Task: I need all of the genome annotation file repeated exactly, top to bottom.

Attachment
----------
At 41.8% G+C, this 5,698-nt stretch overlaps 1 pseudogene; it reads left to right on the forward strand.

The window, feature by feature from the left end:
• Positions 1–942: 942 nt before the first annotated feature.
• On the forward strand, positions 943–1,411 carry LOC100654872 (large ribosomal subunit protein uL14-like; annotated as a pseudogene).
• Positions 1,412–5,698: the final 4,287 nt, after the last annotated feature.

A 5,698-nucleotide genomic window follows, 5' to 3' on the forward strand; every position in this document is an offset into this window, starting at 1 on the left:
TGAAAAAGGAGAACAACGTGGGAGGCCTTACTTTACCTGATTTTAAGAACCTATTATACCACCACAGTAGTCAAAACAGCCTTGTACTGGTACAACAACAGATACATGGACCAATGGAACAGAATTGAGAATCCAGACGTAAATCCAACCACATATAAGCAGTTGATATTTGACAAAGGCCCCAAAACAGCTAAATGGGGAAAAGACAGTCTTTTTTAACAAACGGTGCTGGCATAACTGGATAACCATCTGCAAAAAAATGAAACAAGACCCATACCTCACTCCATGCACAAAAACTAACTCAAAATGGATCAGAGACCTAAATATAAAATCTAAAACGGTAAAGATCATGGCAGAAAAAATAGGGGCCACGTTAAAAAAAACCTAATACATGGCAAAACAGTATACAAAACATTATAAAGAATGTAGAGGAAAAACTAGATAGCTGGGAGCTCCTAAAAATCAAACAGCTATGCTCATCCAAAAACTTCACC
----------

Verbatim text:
At 41.8% G+C, this 5,698-nt stretch overlaps 1 pseudogene; it reads left to right on the forward strand.

The window, feature by feature from the left end:
• Positions 1–942: 942 nt before the first annotated feature.
• On the forward strand, positions 943–1,411 carry LOC100654872 (large ribosomal subunit protein uL14-like; annotated as a pseudogene).
• Positions 1,412–5,698: the final 4,287 nt, after the last annotated feature.

A 5,698-nucleotide genomic window follows, 5' to 3' on the forward strand; every position in this document is an offset into this window, starting at 1 on the left:
TGAAAAAGGAGAACAACGTGGGAGGCCTTACTTTACCTGATTTTAAGAACCTATTATACCACCACAGTAGTCAAAACAGCCTTGTACTGGTACAACAACAGATACATGGACCAATGGAACAGAATTGAGAATCCAGACGTAAATCCAACCACATATAAGCAGTTGATATTTGACAAAGGCCCCAAAACAGCTAAATGGGGAAAAGACAGTCTTTTTTAACAAACGGTGCTGGCATAACTGGATAACCATCTGCAAAAAAATGAAACAAGACCCATACCTCACTCCATGCACAAAAACTAACTCAAAATGGATCAGAGACCTAAATATAAAATCTAAAACGGTAAAGATCATGGCAGAAAAAATAGGGGCCACGTTAAAAAAAACCTAATACATGGCAAAACAGTATACAAAACATTATAAAGAATGTAGAGGAAAAACTAGATAGCTGGGAGCTCCTAAAAATCAAACAGCTATGCTCATCCAAAAACTTCACC